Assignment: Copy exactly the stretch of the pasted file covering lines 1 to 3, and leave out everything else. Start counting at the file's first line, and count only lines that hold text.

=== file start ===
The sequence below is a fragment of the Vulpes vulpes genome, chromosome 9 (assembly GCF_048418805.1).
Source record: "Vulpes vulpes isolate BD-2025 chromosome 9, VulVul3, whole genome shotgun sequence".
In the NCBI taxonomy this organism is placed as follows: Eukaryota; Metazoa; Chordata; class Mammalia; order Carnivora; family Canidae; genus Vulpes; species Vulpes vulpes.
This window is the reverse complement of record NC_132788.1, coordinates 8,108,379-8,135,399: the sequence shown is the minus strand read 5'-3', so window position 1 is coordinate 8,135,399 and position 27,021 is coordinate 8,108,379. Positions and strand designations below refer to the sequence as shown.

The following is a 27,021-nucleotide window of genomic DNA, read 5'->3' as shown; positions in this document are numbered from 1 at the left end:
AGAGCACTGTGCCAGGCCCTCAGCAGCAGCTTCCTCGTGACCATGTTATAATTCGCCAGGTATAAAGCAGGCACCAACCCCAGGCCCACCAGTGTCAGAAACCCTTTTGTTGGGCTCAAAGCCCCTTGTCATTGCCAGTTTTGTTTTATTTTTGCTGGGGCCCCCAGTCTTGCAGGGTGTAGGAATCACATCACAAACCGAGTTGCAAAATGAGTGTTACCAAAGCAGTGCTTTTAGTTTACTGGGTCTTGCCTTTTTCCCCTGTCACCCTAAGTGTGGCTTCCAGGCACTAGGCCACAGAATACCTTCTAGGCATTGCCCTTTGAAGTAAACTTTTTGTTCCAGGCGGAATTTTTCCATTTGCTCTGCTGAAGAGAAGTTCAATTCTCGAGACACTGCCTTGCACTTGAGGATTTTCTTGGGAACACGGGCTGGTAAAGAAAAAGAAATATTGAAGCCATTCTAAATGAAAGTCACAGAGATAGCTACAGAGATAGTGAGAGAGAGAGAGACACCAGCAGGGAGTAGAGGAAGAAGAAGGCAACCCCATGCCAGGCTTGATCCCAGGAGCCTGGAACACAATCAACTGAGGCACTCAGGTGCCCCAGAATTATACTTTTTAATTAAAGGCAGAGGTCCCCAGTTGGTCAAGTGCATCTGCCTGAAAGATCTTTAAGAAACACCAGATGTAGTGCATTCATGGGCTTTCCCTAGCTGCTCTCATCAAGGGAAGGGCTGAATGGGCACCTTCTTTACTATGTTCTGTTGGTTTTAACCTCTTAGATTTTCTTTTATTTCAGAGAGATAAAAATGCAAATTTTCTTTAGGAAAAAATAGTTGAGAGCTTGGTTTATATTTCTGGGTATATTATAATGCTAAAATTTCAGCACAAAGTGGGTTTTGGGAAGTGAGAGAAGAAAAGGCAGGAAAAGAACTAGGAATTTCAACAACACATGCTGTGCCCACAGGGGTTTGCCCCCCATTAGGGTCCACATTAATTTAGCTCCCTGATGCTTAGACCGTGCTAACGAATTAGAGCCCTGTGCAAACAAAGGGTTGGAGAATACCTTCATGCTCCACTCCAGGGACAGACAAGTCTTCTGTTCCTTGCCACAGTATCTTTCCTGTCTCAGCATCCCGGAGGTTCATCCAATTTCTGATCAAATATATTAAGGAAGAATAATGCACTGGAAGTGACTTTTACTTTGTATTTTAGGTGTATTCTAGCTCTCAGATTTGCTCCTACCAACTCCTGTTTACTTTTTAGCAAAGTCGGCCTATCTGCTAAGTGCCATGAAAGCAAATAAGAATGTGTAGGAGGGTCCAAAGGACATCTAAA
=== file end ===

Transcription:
The sequence below is a fragment of the Vulpes vulpes genome, chromosome 9 (assembly GCF_048418805.1).
Source record: "Vulpes vulpes isolate BD-2025 chromosome 9, VulVul3, whole genome shotgun sequence".
In the NCBI taxonomy this organism is placed as follows: Eukaryota; Metazoa; Chordata; class Mammalia; order Carnivora; family Canidae; genus Vulpes; species Vulpes vulpes.